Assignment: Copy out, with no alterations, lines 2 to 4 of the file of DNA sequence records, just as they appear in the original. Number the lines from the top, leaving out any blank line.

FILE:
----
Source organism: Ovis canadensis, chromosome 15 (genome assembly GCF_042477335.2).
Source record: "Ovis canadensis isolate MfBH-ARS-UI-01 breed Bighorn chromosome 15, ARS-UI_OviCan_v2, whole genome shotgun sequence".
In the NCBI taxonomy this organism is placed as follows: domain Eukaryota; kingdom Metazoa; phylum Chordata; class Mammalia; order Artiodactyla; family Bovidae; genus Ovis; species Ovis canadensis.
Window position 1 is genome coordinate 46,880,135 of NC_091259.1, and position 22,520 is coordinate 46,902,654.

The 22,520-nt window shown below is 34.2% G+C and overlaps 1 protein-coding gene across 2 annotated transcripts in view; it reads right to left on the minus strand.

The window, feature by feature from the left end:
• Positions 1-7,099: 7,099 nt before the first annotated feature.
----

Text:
Source record: "Ovis canadensis isolate MfBH-ARS-UI-01 breed Bighorn chromosome 15, ARS-UI_OviCan_v2, whole genome shotgun sequence".
In the NCBI taxonomy this organism is placed as follows: domain Eukaryota; kingdom Metazoa; phylum Chordata; class Mammalia; order Artiodactyla; family Bovidae; genus Ovis; species Ovis canadensis.
Window position 1 is genome coordinate 46,880,135 of NC_091259.1, and position 22,520 is coordinate 46,902,654.